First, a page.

Now you are going to actually patch the kernel. I take one extra step from the instructions at ACPI4Linux. Instead of gunzipping and patching in the same line, I use two lines. This is purely a matter of preference. When you patch the kernel you want to make sure there are no error messages. (There is no yay line, instead look for the absence of errors.)

Example A.1. Patching your kernel

These steps should be performed as the root user.

  1. cd /usr/src/linux

  2. cp acpi-20021212-2.4.20.diff.gz /usr/src/linux/. (Your patch filename will be different if you are not using the 2.4.20 kernel.)

  3. gunzip acpi-20021212-2.4.20.diff.gz

  4. patch -p1 < acpi-20021212-2.4.20.diff (this is the actual patching part)

Once you have finished patching your kernel, continue reading at Section 3.5, “Configure the new kernel”.

B. Compiling Kernels the Non-Debian Way

There is very little difference between The Debian Way and the generic way. In fact it is probably only 10 or so lines of difference.

1. Compile the kernel

The normal way of compiling a kernel does not use make-kpkg. Instead, it uses the following steps:

Example B.1. Compile the kernel

  1. cd /usr/src/linux which should point to the kernel (unzipped) files

  2. make dep

  3. make clean

  4. make bzImage

  5. make modules (remember to unpack your modules first)

2. Install the new kernel

In The Debian Way, you create a deb file which contains information about where the kernel is (and makes the kernel and yada-yada). In the normal way, you put things where they need to be right away. You need to install your modules and then configure lilo to point to the new kernel and then run lilo. If you are not doing things The Debian Way your install will look like this:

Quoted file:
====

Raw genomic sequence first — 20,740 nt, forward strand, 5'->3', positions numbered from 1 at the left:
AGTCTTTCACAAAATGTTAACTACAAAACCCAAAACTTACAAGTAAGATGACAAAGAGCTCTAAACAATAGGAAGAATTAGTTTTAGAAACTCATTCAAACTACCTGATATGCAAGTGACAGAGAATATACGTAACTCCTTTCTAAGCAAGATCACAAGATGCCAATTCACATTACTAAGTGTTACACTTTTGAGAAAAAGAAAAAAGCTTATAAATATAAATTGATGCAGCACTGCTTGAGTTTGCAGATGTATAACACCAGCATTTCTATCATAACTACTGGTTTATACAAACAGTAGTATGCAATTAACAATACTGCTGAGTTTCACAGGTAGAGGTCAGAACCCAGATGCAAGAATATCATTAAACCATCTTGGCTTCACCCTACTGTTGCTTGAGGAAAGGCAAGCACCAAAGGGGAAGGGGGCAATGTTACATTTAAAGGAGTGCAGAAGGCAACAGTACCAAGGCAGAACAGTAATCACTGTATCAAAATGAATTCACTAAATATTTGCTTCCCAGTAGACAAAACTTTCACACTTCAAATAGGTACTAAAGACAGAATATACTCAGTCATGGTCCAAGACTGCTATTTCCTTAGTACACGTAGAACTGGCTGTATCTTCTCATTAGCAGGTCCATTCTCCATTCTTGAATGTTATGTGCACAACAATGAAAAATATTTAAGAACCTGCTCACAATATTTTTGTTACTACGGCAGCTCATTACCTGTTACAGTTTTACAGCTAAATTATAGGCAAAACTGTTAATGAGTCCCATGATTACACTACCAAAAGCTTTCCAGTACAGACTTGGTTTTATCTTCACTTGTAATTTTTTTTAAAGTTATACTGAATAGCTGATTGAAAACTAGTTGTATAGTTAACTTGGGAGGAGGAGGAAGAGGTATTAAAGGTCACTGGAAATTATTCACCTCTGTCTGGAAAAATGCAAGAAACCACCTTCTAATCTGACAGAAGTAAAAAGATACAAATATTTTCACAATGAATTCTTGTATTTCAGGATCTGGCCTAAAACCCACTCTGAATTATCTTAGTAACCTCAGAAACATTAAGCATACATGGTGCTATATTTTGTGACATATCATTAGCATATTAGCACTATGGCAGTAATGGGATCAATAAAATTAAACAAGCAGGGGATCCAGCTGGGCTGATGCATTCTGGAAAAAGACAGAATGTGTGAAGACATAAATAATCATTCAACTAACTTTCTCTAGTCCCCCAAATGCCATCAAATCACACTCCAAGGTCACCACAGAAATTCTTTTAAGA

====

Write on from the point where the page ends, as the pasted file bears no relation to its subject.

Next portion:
Example B.2. Install the new kernel

  1. cd /usr/src/linux

  2. make modules_install

  3. cp arch/i386/boot/bzImage /boot/vmlinuz.<a_unique_and_clever_name>

  4. vi /etc/lilo.conf and copy the structure of your existing kernel. Do NOT delete the reference to your existing kernel! You need to point lilo to the vmlinuz file that was created when you compiled the kernel above

  5. lilo (yup, just exactly like that.) LILO will let you know if it is going to have major problems loading the new kernel.


Do NOT forget to run lilo before rebooting. Type lilo. It is that easy (and that easy to forget).

3. Software packages

You can still use all of the software mentioned in this HOWTO even if you are not using Debian. Unfortunately it will take a little more effort on your part to download and install everything. Fortunately it is really not that difficult. Most software packages include a README file when you gunzip them which will explain what you need to do to get things working on your system.

Software downloads

For more information about software for ACPI, please use the ACPI packages and related software.

C. Known Issues

There are a number of problems which have been identified for various laptop models. Please scan through this list before you finish compiling the kernel to see if your hardware is affected by any of the following problems. You may also want to use this as a trouble shooting guide after installing your system if you are still having problems.

Known issues for the 2.4 kernel include:

  • DPMS (Energy Star) features try to suspend the laptop

Known issues for the 2.6 kernel include:

  • acpi_power_off hangs

  • touch pad/mouse or keyboard freezes

1. 2.4 series kernels

1.1. DPMS features

This is not a bug exactly, but it is something to be aware of. The XFree86 server has an option for DPMS (Energy Star) features. The DPMS states can be one of standby, suspend, off or on. Since the 2.4.x kernels cannot suspend to disk, this can cause problems. I fixed my system by doing two things:

  1. xset -dpms (disables DPMS features)

  2. In /etc/X11/XF86Config-4 I commented out the line Option "DPMS" under Section "Monitor".

2. 2.6 series kernels

2.1. acpi_power_off hangs in 2.6

There are a couple of solutions to this problem, depending on your laptop.

The easiest option to try is to remove the APIC options at boot time. This has been reported to work on a Sony TR2. In the /etc/lilo.conf file look for a line that has append="". Inside the quotes add the words nolapic and noapic.

Example C.1. Updating the append directive in LILO

Open and edit the /etc/lilo.conf configuration file as root. Add the appropriate instructions to the existing append statement. If there is not an append statement you can add one right before the list of boot disk images. In my /etc/lilo.conf it would look like this: